Tata Group to set up a 40 GW gigafactory in UK, only the second so far

The $5 billion investment will look to meet half of the region's demand for EV batteries by 2030.
Ameya Paleja
Stock image of an EV battery pack on a car
Stock image of an EV battery pack on a car


India's Tata Group has announced a four-billion-pound (US$5.2 billion) investment to set up a 40-gigawatt battery factory in the UK, a move that could charge up the automotive market in the region. Currently, the UK has only one battery manufacturer against 34 in the US, The Guardian reported.

With countries announcing strict deadlines to bring an end to the sale of internal combustion engine-powered (ICE) vehicles, there is now a rush to build up infrastructure to support the electric vehicle (EVs) that are likely to replace them. China, for instance, has 283 companies engaged in producing batteries that will power EVs, but the UK has been a considerable laggard.

The hub of globally popular ICE brands like Bentley, Mini, Aston Martin, and Vauxhall, the UK is also home to 100,000 jobs associated with this sector of automobiles. A rapid transition to EVs has meant that the UK has struggled to find replacements for these jobs, especially after snapping ties with the European Union.

Countries in its neighborhood, like Germany and France, have a queue of manufacturers setting up gigafactories but the UK had to be content with just one, which was owned by a Chinese company.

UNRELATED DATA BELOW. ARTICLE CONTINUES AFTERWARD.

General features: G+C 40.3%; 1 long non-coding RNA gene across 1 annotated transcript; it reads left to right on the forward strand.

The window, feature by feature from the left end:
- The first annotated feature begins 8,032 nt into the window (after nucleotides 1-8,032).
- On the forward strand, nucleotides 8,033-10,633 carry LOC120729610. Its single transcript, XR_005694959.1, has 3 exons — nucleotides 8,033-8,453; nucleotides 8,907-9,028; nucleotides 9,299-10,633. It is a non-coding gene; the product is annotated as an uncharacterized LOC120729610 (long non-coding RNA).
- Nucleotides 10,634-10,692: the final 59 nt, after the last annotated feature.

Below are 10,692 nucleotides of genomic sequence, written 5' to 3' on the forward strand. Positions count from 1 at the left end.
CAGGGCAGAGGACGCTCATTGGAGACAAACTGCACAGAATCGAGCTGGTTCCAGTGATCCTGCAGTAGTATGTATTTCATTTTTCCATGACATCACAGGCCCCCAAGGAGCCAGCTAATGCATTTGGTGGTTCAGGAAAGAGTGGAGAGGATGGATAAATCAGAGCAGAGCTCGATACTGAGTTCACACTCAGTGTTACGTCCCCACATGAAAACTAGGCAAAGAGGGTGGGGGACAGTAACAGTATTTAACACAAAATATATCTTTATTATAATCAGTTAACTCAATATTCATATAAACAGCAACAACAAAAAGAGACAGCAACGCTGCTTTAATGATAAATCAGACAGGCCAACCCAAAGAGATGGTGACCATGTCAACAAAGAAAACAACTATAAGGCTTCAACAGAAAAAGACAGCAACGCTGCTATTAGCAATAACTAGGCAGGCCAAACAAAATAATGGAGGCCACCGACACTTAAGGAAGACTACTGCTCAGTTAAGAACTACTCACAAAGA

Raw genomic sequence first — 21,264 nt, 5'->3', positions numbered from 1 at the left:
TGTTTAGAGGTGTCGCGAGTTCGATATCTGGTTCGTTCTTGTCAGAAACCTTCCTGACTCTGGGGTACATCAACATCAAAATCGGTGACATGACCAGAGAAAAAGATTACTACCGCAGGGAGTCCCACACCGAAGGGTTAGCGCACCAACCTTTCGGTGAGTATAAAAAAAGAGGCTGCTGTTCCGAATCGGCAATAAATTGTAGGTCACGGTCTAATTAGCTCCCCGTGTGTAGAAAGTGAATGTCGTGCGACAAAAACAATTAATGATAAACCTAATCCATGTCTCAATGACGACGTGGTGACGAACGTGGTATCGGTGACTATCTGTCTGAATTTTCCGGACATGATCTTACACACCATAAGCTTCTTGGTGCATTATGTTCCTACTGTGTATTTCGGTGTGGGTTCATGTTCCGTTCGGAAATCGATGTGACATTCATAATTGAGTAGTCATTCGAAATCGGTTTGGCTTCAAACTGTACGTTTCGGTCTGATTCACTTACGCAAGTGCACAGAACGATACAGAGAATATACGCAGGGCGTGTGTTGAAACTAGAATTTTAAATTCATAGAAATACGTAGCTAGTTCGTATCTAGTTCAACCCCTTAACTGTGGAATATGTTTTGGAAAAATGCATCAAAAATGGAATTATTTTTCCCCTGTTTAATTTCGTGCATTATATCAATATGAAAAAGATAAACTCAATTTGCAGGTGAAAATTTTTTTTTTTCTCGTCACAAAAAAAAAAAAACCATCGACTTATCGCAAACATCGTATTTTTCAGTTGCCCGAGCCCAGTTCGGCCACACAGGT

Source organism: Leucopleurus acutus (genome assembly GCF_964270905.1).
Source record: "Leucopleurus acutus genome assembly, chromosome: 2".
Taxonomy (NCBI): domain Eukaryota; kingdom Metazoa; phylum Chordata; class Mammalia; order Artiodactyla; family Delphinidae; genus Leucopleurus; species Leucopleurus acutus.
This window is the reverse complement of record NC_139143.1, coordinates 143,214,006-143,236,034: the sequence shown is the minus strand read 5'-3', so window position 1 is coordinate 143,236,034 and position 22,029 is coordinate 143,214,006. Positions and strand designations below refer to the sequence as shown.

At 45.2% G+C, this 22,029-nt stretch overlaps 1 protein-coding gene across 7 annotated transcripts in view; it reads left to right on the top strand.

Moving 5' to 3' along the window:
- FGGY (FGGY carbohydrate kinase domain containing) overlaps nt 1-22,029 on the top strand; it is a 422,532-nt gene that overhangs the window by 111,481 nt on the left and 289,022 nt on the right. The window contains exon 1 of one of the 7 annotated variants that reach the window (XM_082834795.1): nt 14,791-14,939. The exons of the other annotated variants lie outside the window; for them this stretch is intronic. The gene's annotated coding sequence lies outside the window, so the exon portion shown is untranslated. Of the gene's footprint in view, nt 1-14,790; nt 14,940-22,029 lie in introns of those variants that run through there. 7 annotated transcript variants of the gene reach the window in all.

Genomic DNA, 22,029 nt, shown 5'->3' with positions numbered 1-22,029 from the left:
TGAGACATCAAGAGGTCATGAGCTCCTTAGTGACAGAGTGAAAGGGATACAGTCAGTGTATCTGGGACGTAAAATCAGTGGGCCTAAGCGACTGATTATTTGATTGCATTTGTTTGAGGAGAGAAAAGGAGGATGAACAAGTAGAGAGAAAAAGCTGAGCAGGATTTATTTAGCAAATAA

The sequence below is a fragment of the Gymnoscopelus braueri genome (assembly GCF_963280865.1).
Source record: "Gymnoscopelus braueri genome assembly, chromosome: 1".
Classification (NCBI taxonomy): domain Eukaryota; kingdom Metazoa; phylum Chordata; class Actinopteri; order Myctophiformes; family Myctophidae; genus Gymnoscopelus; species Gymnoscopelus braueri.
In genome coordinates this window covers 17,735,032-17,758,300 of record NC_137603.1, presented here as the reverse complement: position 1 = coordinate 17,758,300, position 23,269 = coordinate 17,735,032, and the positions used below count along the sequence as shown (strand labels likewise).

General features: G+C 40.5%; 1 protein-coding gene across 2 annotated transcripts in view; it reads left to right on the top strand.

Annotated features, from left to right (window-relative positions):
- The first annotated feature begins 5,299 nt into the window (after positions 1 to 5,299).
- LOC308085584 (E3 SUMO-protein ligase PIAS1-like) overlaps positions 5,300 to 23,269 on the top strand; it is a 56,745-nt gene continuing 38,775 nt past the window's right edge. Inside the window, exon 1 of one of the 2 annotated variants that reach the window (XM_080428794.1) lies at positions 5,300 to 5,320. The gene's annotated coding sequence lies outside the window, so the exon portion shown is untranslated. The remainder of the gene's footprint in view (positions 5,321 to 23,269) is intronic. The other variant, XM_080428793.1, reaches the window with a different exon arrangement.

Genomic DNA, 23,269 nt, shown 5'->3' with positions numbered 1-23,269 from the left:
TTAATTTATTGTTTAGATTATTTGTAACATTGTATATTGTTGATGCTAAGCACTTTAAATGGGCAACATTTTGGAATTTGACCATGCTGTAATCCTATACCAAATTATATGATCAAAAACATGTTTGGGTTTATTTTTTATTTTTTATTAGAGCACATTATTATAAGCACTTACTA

Address UK's needs and beyond

The gigafactory is being set up by Land Rover, another globally renowned brand of UK origin, yet owned by the Indian conglomerate Tata Group. While Land Rover's main market is China, analysts told the South China Morning Post (SCMP) that Tata's approach to setting up a factory in the UK is in line with today's car manufacturers.

In a strategy of "de-risking," car makers are ensuring that they retain the market shares in their home markets during this transition before seeking to compete in foreign markets.

Tata Group's move to set up a high-capacity plant in the UK will help it evade high tariffs by sourcing a larger share of components locally and strengthening its presence in the local market, where it enjoys a 25 percent market share.

The UK has also set a 2030 deadline for the sale of ICE vehicles, and the 40 GW production capacity could cater to nearly half of the country's estimated battery needs then.

Attract more suppliers

During the unveiling of plans last week, the Tata Group did not reveal where the plant would be set up. The Guardian reported that the government has committed to providing 500 million pounds (US$ 641 million) worth of subsidies to support a move that will create 4,000 jobs.

Tata Group to set up a 40 GW gigafactory in UK, only the second so far
Stock image of a battery pack for EVs

More importantly, though, the announcement puts the UK back on the map of future investments and potentially will add more suppliers to enable the EV shift. For now, the region has managed to steer the Tata Group away from Spain, where it could have set up a gigafactory.

Another positive to come from this move is that the existing supplier, China-owned AESC, has decided to increase the capacity of its gigafactory to 38 GW from its current 1.8 GW.

The UK will be hopeful that more battery makers will try to replicate the move since analysts believe that at least three more gigafactories will be needed to match the production rate of ICE vehicles.

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